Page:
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What Are Different Types of Psychotic Disorders?

Long-term therapy is typically recommended to treat a personality disorder.
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  • Written By: Lori Smith
  • Edited By: Jenn Walker
  • Last Modified Date: 29 September 2014
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Psychotic disorders that plague a person's mind can disrupt logical thinking and alter the perception of reality. Delusional beliefs, hallucinations, irrational thoughts and actions, paranoia and violent behavior often occur when this type of mental condition exists. The most common variations of psychotic disorders include schizophrenia and delusional and paranoid disorders. When senior citizens are afflicted, the condition may be known as paraphrenia.

The most common traits of psychotic disorders include paranoid and delusional thinking. An individual may seclude himself because he believes that others are conspiring to hurt him. He may lash out verbally at friends and loved ones or even become physically violent. In the mind of a psychologically disturbed person, he is protecting himself from the people who are conspiring against him. In reality, of course, that is simply not the case.

Auditory and visual hallucinations are also common in people who suffer from psychotic disorders. For example, schizophrenics may hear voices that belong to people who are no longer living — or have conversations with people who do not exist in the real world. The voices may tell them to do strange or violent things. People with this disorder may feel compelled to obey the commands of their hallucinations, posing a series danger to themselves and others.

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The onset of psychotic disorders may have various root causes. Sometimes, outside influences are a major factor. Prescription or recreational drug use, for example, can precipitate the condition. A brain tumor or head injury may also trigger abnormal thinking and irrational behavior in certain patients. In some cases, psychosis is cured when the source of the disruption, such as a tumor mass, is removed.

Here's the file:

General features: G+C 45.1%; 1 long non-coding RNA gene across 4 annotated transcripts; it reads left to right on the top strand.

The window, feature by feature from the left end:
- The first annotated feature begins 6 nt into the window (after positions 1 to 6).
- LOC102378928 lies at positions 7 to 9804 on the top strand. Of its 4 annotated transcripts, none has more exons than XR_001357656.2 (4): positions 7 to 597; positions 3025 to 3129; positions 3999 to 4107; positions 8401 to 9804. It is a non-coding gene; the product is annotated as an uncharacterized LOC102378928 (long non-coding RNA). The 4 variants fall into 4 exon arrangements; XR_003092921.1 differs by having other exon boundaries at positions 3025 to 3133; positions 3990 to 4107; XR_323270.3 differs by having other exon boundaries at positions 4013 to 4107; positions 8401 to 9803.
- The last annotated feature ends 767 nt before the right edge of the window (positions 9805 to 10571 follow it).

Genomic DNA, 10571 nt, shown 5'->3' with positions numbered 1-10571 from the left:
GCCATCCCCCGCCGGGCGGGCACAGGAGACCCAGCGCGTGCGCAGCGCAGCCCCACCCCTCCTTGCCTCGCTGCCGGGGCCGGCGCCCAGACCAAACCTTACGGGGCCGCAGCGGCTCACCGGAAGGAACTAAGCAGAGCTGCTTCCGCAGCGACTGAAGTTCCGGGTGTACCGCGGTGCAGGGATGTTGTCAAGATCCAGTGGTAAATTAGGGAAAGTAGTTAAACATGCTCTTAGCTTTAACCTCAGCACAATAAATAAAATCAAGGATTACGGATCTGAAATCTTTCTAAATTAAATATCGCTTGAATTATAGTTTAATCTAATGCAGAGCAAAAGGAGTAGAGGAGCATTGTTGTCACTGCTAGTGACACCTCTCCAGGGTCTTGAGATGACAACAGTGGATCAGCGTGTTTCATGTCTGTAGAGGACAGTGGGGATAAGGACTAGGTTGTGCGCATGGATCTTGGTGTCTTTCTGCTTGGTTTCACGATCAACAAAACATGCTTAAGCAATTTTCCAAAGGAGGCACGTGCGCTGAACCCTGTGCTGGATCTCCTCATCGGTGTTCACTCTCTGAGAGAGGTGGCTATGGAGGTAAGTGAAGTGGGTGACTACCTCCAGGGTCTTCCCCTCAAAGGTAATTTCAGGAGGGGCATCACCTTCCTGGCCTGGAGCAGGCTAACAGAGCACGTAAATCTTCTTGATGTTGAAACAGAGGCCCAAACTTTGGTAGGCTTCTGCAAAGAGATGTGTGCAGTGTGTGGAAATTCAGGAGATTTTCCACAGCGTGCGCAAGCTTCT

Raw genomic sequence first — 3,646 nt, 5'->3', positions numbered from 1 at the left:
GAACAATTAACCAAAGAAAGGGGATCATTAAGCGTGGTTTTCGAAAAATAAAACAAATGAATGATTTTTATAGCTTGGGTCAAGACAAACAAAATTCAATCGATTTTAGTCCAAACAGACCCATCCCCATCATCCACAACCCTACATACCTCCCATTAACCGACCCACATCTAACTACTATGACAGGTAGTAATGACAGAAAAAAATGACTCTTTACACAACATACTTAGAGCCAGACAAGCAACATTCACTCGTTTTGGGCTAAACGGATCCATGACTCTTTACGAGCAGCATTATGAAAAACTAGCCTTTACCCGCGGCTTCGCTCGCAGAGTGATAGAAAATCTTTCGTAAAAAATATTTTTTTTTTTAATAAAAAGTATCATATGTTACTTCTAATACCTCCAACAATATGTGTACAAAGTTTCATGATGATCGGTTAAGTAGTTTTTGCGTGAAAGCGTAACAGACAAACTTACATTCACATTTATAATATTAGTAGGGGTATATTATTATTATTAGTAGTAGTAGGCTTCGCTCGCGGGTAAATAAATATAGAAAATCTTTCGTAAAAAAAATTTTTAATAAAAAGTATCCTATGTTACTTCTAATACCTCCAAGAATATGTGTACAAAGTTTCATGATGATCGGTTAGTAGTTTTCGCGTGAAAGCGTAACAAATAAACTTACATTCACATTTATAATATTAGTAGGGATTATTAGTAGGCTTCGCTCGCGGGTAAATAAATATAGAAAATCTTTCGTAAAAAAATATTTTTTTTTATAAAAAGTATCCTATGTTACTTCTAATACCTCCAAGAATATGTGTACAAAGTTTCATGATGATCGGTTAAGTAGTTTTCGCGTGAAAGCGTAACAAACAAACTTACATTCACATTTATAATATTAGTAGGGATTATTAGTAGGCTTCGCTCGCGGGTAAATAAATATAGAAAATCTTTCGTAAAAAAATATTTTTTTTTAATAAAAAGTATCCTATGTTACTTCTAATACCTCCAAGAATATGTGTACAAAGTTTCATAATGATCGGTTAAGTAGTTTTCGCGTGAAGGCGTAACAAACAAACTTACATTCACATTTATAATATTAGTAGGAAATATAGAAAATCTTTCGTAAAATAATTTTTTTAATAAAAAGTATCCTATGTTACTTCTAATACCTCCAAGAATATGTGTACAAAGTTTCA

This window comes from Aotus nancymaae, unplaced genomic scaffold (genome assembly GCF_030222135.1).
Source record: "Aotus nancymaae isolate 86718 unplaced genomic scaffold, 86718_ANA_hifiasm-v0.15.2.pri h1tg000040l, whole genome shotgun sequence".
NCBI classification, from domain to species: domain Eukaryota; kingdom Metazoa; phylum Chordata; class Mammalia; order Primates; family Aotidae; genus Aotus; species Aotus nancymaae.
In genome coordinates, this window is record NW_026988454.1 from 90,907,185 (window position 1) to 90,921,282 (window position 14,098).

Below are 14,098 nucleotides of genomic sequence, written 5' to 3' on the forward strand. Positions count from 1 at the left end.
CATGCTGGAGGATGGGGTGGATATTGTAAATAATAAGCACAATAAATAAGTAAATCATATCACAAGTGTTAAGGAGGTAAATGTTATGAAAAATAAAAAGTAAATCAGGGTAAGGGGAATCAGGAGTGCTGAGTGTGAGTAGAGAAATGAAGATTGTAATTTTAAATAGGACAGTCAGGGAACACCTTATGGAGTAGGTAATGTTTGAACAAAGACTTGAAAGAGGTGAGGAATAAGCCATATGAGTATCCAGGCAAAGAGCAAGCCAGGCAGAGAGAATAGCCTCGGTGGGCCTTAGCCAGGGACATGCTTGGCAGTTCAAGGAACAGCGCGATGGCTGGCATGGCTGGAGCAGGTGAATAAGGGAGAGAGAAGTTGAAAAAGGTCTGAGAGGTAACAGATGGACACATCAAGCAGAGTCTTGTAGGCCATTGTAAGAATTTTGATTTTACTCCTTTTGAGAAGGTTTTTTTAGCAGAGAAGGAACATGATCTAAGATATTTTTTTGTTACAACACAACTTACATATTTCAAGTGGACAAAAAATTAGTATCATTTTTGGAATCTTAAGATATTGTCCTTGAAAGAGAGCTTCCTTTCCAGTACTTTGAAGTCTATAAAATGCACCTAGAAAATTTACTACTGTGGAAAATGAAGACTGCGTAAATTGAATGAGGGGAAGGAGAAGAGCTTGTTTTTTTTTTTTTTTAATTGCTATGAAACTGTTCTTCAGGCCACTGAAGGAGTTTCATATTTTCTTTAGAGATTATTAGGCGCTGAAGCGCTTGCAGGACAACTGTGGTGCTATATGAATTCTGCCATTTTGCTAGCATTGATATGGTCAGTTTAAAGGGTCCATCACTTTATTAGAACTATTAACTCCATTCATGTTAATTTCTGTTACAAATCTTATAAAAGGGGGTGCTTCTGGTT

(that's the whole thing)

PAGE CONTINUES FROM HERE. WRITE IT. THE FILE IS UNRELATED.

Sometimes, psychotic disorders develop in people who have suffered from a series of traumatic events or extraordinary abuse. In these individuals, their brains virtually create an alternate reality. The brain does this as a coping mechanism when reality is too painful and unbearable. When psychosis occurs for these reasons, it typically presents during teen years or in early adulthood.

In later years, senior citizens with no previous signs of mental illness may suddenly exhibit signs of psychotic disorders, such as paraphrenia. They may become paranoid, believing that others want to cause them physical harm or steal their belongings. Speech often becomes difficult for them as well. They may use nonsensical words to express themselves, only to become frustrated when nobody understands them. Consequently, they begin to withdrawal from friends and loved ones.

Depending on the extent of the psychosis, treatment plans may vary. Some patients require constant monitoring for their own welfare and the safety of others. In these instances, an inpatient mental health facility is often the best option. Others may be treated with medication and psychotherapy on an outpatient basis. A psychiatrist will often make recommendations based on the diagnosis and the extent of the patient's mental illness.

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